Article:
By Albert Makendenge
Winter is slowly fading away with occasional high temperatures settling in and signaling the arrival of a new agricultural which is just but around the corner. Preseason is a time where almost all farmers around the country find themselves in a rush or in plans to secure all the required inputs but before everything begins, land and soil preparation, which is strongly recommended before the summer rains, is where everything begins.
Land or soil preparation covers a wide range of practices from zero tillage or minimum soil disturbance to a totally worked out one which typically involves ploughing or plowing to till or dig up, mix and overturn the soil; harrowing to break the soil clods into smaller mass and incorporate plant residue; manuring and finally levelling the field to make it more suitable for crop establishment. The exercise can stretch for up to 3 or 4 weeks and can be done at any time right from the last harvest or during the fallow which stretches right up to the few weeks just before the rains come (in mid-November up to December in Zimbabwe) . It releases nutrients into the soil, destroys and/reduces weeds and ants nest and improves the soil and plant contact whilst also reducing the incidence of pest and disease infestation. The biggest advantage, however, with well-timed land preparation is that it allows the farmers to hit the ground running and plant their crops with the first effective rains for a greater chance of higher yields.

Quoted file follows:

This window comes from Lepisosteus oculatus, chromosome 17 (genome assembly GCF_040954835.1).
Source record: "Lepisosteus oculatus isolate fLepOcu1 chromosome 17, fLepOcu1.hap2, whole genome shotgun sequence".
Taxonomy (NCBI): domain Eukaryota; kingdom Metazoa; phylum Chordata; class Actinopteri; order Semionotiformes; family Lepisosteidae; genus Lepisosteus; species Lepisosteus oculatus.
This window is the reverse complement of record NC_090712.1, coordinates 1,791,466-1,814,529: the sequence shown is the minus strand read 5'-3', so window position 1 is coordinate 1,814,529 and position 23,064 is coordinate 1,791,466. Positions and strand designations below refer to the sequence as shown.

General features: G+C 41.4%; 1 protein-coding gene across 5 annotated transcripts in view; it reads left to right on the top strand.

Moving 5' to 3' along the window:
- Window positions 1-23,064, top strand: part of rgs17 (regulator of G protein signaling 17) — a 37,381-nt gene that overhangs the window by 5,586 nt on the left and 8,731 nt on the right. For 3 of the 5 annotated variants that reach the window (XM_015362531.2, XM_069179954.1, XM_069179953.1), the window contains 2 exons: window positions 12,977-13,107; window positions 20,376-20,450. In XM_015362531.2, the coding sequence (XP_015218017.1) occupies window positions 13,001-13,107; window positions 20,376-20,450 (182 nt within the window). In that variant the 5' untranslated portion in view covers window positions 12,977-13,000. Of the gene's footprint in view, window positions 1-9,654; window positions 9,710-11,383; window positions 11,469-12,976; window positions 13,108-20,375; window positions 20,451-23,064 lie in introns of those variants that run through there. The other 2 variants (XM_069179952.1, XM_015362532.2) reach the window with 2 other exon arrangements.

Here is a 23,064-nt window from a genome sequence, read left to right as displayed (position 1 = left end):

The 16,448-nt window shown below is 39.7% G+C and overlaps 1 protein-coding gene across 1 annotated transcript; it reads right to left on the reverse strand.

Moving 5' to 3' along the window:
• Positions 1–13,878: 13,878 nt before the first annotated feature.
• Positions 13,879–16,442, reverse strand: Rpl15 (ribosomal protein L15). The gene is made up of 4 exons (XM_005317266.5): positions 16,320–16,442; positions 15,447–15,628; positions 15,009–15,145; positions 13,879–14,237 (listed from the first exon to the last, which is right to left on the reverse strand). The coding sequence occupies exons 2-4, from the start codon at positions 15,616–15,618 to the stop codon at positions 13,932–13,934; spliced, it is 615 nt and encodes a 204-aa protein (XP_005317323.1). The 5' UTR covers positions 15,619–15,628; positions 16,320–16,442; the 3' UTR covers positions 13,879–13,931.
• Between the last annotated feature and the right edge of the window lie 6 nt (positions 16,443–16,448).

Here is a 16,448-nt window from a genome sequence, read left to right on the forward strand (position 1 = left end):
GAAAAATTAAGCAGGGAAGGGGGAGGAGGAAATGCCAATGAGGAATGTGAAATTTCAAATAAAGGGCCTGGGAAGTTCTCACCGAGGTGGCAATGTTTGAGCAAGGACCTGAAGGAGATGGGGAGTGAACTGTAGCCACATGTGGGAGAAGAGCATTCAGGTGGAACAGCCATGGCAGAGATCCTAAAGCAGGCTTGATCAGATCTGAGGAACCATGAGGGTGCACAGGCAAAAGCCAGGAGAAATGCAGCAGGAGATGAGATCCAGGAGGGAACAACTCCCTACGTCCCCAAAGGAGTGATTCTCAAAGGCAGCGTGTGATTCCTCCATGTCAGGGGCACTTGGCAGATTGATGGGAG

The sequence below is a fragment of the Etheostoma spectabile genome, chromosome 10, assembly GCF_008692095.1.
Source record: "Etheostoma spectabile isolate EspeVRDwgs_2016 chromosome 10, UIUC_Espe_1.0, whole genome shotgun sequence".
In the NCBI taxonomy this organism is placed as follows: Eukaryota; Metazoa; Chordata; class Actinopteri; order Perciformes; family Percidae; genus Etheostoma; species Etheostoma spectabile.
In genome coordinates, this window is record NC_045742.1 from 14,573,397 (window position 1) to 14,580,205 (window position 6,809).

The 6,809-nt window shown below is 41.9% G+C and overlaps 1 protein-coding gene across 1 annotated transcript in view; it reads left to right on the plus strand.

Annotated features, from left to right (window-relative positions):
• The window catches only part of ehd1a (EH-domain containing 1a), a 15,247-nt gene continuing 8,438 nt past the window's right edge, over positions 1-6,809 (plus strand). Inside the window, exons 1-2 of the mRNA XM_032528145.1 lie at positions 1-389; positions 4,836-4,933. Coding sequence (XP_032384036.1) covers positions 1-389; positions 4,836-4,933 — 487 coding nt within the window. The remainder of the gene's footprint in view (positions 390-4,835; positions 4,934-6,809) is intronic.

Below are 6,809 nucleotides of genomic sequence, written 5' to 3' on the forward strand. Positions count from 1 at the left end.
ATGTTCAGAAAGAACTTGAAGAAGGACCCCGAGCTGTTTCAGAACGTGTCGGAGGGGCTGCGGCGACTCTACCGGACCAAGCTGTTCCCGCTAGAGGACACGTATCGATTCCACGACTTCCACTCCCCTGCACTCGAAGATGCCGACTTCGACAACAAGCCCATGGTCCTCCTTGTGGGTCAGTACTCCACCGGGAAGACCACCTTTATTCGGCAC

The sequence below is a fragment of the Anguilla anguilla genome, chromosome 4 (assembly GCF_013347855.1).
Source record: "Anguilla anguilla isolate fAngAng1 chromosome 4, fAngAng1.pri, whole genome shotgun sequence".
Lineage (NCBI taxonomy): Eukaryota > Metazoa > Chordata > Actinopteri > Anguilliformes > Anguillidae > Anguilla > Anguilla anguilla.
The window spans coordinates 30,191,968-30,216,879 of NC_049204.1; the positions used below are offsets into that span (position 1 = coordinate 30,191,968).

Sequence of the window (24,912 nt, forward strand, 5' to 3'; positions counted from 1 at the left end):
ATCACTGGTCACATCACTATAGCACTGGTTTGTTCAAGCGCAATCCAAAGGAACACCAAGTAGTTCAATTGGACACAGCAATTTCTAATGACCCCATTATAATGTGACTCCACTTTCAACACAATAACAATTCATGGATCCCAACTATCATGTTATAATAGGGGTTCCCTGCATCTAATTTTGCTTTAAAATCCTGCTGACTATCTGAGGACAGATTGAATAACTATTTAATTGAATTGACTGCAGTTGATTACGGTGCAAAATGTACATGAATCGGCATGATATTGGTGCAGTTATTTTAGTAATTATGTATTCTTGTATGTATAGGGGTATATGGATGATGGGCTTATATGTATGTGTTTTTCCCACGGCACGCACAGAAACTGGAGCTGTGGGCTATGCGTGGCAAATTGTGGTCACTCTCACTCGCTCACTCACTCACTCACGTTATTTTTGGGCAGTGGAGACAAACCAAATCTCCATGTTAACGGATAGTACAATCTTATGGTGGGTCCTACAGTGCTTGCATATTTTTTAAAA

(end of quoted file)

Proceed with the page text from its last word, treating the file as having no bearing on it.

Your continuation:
But of course land preparation is never complete without soil sampling and testing. No matter how well furnished and fine the soil tilth may be, the finishing touch can only come through gaining insights into the deep and nutrient status of the soil. Only then can they make an informed on which crops to grow and the amount of fertilizers to best condition the soil for the crop chosen.